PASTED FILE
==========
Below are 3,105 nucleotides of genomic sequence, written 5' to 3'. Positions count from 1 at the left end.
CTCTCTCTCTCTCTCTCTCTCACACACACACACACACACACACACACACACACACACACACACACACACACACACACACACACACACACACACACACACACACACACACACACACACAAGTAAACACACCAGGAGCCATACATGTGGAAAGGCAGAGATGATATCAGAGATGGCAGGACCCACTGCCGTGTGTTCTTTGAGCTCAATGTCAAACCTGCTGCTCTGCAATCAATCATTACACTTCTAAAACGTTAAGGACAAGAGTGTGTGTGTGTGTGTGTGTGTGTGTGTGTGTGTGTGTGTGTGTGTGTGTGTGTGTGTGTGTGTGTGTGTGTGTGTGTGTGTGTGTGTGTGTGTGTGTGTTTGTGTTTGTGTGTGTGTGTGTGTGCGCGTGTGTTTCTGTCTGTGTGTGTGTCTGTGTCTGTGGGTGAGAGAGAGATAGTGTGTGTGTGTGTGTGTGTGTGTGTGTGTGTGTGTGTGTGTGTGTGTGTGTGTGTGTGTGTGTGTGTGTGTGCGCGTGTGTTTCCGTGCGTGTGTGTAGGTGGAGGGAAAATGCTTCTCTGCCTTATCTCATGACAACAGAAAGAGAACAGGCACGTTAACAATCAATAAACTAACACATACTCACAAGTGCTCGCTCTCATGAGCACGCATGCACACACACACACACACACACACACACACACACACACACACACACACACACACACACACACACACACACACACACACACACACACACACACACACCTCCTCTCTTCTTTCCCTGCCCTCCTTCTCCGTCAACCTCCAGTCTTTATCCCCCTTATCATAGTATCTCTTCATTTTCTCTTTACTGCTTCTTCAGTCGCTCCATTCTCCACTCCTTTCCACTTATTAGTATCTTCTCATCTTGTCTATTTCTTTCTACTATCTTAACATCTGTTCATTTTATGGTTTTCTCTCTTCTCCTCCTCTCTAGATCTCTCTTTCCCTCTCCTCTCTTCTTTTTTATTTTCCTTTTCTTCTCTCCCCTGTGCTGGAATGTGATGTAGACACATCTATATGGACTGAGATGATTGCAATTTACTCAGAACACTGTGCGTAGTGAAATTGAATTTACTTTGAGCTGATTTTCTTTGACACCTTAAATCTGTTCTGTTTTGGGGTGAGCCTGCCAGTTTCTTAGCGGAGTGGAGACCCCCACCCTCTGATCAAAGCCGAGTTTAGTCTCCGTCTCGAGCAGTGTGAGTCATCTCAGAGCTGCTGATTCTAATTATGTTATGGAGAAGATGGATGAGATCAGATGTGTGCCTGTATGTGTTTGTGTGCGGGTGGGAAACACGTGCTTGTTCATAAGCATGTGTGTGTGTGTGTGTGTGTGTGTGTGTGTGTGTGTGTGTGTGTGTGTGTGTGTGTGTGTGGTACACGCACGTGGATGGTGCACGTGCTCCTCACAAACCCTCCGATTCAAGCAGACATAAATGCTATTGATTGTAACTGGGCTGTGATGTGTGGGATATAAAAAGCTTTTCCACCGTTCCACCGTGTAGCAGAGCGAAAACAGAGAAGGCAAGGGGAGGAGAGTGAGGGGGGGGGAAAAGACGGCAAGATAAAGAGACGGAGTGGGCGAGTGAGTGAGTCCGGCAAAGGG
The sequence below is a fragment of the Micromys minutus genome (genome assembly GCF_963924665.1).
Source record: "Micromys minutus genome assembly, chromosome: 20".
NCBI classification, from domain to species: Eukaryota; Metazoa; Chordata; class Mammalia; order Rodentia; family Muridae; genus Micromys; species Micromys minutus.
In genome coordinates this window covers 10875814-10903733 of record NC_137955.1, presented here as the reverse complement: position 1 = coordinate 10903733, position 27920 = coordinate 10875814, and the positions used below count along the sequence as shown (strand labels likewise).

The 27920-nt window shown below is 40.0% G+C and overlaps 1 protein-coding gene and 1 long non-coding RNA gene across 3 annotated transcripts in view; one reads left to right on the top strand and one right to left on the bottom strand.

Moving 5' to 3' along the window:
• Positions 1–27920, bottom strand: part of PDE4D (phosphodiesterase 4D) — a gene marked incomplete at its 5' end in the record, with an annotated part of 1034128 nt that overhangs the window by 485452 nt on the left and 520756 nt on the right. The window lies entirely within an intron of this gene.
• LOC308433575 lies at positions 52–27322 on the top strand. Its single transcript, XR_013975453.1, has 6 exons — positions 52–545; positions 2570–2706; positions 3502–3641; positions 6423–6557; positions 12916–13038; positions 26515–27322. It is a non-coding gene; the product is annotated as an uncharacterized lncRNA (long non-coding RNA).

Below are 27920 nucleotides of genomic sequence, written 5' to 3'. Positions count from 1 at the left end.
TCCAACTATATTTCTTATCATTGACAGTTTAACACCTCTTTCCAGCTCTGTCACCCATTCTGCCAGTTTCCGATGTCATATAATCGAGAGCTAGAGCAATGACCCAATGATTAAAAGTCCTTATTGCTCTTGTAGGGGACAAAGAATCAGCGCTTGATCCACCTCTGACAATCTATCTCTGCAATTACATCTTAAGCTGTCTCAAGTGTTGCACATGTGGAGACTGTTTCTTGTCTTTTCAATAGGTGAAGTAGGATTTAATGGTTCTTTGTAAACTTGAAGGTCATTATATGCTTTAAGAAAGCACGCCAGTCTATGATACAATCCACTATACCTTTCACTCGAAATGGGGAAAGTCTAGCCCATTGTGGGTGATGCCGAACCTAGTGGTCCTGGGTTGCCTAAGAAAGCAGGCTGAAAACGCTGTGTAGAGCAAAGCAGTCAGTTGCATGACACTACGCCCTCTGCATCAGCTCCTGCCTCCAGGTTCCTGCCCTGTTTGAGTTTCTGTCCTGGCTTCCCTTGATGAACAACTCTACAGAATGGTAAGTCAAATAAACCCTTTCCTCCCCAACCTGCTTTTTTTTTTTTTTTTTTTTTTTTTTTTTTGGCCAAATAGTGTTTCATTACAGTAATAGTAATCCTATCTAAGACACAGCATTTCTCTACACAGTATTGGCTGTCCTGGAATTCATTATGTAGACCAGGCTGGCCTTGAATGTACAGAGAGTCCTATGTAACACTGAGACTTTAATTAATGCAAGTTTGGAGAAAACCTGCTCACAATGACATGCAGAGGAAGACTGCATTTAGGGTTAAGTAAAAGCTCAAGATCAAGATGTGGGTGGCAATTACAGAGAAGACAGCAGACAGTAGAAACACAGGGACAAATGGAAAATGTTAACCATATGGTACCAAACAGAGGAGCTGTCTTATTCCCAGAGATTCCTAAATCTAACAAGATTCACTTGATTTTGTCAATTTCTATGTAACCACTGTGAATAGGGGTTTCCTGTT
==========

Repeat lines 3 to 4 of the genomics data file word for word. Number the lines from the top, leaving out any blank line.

The sequence below is a fragment of the Micromys minutus genome (genome assembly GCF_963924665.1).
Source record: "Micromys minutus genome assembly, chromosome: 20".